‘Raya and the Last Dragon’ is film with thoughtful, some mixed messages
NEW YORK – The lively and colorful animated adventure "Raya and the Last Dragon" (Disney) teaches viewers that trust is the necessary basis of peaceful coexistence while showcasing the ills produced by greed and aggression. Yet it also includes quasi-religious behavior that might confuse impressionable viewers.
Well-catechized teens, by contrast, will easily shrug off such elements. They will also be proof against scenes that might frighten little kids.
Extensive exposition introduces us to a world made up of five territories that were once united but are now in violent conflict. This turmoil has partly been brought about by a dark supernatural force that, among other evil doings, has turned many of the inhabitants of these domains into stone statues. This negative power was once held in check by benevolent dragons, but they have since disappeared.
To defeat this baleful energy, the teen of the title (voice of Kelly Marie Tran) sets out on a quest. Her first goal is to locate Sisu (voice of Awkwafina), a fire breather who, according to legend, lives on in hiding.
After that, Raya hopes, with Sisu's help, to reunite the fragments of a magical gem that, once made whole again, will restore peace and revive the petrified, including Raya's beloved dad, Benja (voice of Daniel Dae Kim). Along the way, the duo enlists the aid of, among others, a young mariner named Boun (voice of Izaac Wang) and Tong (voice of Benedict Wong), a fearsome but good-hearted warrior.
Betrayed, early on, by Namaari (voice of Gemma Chan), a peer from a rival realm she had tried to befriend, Raya has trouble putting faith in anyone. But Sisu stoutly insists that the risk involved in showing confidence in others will ultimately reap rewards.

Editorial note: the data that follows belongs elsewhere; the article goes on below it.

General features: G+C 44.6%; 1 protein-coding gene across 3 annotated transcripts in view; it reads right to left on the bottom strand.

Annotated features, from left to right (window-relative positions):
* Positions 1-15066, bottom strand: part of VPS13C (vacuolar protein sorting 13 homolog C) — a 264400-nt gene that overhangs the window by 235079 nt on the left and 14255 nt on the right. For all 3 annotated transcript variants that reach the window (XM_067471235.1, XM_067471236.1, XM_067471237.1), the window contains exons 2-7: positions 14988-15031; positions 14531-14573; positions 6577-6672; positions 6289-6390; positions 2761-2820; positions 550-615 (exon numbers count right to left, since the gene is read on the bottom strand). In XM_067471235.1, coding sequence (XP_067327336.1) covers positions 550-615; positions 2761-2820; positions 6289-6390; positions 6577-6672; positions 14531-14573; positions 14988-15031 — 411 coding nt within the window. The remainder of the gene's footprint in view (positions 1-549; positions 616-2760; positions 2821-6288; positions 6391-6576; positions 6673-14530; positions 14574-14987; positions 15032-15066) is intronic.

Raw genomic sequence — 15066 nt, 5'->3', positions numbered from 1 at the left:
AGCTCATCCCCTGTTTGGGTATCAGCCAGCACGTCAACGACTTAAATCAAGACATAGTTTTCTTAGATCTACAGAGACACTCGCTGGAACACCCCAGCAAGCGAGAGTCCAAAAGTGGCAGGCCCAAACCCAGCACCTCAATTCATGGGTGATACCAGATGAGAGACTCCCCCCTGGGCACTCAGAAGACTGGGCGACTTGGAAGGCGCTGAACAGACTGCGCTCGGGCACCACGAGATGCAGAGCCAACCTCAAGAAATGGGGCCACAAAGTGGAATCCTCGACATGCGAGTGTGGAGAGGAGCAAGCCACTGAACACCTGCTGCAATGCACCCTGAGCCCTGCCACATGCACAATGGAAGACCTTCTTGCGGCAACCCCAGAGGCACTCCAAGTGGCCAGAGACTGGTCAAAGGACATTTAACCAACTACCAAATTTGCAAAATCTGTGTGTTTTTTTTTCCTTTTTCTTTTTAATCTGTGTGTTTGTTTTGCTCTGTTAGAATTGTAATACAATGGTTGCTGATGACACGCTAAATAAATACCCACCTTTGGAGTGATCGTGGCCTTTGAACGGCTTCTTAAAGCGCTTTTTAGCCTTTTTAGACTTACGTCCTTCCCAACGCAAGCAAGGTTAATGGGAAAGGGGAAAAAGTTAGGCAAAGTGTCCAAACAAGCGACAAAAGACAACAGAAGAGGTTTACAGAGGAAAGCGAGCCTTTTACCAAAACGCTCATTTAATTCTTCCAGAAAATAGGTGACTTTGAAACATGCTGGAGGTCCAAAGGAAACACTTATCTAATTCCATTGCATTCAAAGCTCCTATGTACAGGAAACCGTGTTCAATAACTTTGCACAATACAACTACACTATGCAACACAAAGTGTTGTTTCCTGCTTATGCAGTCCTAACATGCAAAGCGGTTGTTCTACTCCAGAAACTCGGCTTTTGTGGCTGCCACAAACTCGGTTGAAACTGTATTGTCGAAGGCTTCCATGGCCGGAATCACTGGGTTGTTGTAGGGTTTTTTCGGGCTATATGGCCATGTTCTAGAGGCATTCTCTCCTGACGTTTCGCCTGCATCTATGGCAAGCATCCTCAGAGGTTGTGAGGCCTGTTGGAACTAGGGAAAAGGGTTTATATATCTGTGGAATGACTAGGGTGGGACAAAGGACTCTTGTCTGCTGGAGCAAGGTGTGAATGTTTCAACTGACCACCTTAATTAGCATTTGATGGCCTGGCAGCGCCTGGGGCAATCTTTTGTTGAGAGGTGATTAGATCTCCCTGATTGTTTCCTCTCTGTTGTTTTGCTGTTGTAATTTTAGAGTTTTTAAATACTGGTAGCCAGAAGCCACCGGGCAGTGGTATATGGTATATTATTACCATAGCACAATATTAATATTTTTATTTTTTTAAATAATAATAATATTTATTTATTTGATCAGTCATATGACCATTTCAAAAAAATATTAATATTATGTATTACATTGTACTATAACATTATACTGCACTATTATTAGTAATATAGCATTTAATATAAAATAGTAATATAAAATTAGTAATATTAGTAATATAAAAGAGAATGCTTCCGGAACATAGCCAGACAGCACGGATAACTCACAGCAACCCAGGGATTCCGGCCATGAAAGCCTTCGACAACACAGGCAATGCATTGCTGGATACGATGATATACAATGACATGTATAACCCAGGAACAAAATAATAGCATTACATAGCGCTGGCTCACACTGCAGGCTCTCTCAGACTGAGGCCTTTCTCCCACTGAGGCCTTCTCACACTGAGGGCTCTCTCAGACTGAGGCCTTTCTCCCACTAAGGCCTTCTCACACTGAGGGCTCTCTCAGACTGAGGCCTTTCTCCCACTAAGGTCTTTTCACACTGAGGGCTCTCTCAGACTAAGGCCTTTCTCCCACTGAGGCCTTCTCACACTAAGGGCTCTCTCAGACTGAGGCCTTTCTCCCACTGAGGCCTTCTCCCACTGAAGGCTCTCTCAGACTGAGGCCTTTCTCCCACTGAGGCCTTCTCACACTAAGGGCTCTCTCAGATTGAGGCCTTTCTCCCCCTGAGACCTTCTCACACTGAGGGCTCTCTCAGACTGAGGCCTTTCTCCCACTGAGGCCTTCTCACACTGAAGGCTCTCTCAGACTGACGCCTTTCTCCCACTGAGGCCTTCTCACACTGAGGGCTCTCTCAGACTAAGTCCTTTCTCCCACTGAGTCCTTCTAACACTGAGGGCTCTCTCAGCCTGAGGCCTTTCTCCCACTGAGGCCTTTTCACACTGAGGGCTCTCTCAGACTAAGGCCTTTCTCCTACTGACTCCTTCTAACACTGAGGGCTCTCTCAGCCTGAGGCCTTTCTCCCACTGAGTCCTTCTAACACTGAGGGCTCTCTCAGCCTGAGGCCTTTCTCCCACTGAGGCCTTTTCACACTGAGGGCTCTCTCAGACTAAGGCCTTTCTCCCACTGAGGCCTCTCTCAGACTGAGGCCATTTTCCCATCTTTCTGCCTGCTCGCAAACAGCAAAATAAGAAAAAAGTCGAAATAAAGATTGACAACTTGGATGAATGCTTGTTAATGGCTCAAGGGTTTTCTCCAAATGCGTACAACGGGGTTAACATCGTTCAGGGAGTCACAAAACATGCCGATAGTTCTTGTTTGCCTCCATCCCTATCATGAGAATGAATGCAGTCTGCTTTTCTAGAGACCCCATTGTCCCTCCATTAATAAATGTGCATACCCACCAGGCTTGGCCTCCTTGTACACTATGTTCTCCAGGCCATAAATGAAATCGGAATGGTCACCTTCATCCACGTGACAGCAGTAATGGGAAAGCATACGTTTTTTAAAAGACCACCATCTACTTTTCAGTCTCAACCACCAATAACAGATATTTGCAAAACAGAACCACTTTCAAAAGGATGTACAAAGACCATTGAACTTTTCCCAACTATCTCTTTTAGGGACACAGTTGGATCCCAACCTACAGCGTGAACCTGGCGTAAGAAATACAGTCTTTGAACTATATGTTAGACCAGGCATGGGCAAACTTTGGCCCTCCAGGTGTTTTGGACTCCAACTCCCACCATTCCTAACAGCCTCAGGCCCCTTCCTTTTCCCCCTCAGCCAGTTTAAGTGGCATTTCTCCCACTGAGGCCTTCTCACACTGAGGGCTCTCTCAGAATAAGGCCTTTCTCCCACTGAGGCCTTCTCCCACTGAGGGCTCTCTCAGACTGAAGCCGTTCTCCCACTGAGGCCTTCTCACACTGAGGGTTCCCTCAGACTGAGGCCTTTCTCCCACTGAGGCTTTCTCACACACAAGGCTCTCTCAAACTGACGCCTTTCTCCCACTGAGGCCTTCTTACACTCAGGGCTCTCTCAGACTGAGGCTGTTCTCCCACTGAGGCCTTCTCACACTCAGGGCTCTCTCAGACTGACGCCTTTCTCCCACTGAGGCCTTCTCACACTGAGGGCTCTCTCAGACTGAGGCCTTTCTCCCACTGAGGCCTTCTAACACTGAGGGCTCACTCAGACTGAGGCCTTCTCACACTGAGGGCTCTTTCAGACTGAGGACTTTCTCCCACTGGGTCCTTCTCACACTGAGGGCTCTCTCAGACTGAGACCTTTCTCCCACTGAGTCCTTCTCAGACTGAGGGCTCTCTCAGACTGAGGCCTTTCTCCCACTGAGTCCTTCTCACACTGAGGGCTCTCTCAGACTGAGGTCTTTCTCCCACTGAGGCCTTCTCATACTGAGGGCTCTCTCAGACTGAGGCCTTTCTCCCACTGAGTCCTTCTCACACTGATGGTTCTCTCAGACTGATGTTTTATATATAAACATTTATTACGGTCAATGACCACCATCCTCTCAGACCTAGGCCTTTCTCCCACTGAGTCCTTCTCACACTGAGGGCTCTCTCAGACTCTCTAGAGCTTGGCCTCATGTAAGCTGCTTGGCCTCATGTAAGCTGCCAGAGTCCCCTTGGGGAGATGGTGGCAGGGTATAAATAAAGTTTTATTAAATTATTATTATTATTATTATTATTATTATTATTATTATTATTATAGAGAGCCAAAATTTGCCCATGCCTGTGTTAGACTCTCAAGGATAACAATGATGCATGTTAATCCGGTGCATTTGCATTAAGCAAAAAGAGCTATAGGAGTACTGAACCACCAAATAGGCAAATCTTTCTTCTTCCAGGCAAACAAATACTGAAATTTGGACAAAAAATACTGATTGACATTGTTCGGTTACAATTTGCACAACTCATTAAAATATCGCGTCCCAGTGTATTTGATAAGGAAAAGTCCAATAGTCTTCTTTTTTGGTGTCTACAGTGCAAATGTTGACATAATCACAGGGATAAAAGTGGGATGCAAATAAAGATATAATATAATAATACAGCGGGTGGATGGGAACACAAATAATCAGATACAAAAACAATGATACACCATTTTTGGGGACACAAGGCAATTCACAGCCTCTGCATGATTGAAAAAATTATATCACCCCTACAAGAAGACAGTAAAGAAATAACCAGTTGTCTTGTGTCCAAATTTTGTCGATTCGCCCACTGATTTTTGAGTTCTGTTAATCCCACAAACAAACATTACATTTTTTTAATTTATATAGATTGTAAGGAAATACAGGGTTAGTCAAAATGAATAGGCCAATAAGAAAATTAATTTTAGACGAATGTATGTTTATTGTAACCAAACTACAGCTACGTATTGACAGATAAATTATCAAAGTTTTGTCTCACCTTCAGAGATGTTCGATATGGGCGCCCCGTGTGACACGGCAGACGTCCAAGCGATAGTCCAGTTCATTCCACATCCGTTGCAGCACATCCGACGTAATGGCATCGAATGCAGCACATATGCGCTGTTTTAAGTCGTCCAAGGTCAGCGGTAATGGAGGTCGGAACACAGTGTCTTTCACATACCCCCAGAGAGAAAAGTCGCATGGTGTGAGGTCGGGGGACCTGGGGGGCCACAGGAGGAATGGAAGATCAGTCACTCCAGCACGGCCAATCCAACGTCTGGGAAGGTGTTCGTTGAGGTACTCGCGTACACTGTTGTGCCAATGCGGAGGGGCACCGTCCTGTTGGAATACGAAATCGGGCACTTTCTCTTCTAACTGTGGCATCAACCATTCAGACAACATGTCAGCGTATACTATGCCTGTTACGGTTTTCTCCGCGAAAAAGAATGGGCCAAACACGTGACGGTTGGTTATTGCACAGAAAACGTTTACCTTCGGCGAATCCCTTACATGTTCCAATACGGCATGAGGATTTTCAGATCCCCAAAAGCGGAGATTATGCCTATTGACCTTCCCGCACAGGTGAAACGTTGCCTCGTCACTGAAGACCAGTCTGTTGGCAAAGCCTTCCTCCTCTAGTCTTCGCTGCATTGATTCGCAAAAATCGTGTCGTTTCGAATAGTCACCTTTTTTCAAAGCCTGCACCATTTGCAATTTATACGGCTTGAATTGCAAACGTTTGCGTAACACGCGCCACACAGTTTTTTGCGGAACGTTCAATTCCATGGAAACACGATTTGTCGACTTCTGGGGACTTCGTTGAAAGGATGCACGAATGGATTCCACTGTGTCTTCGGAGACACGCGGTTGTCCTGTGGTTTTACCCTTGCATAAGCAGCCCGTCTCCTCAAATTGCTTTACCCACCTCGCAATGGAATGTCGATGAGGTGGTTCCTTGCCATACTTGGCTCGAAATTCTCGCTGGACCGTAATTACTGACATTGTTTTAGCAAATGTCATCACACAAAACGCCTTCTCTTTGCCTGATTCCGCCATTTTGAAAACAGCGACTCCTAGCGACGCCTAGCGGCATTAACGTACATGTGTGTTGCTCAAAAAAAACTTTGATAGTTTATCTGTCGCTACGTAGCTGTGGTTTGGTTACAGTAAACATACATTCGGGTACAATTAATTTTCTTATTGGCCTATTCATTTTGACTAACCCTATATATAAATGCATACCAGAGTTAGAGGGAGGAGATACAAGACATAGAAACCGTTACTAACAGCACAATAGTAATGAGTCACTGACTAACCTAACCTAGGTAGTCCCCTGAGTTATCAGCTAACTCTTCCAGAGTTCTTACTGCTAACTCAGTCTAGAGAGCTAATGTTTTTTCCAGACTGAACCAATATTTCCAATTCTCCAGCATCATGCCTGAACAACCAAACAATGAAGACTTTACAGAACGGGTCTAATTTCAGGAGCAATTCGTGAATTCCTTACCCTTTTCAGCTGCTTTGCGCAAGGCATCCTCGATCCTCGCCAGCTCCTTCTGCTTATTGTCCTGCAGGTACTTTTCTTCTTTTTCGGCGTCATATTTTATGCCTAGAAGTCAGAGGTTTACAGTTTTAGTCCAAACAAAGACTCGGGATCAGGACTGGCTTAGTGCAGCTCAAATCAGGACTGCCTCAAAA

Driven, in large measure, by the energy with which Awkwafina infuses innocent, lighthearted and ever-enthusiastic Sisu, co-directors Don Hall and Carlos Lopez Estrada's film rollicks along, adding an anti-violence message and a story of redemption to its other lessons. Yet, as scripted by Qui Nguyen and Adele Lim, the movie depicts forms of worship and displays of reverence alien to Biblical norms.
At one point, for instance, Tong addresses Sisu as "divine dragon." And the human characters not only make gestures of respect toward her, they fall on their knees both in front of Sisu and before the pieces of the mystical jewel as well. In another sequence, Raya and her companions hold flowers up to their foreheads before dropping them into the water in a way that suggests they're engaged in a religious rite.
Tots unable to interpret such actions properly might also be scared by various images in the movie as well as by the peril in which the good guys frequently find themselves. But those who can successfully assign any non-Judeo-Christian spirituality to the fictional, strongly Asian-accented setting in which the picture is set will appreciate the positive secular values it upholds.
The film contains nonscriptural practices, stylized combat, including swordplay and martial arts fighting, potentially frightening sights and childish scatological humor. The Catholic News Service classification is A-II – adults and adolescents. The Motion Picture Association rating is PG – parental guidance suggested. Some material may not be suitable for children.
Mulderig is on the staff of Catholic News Service.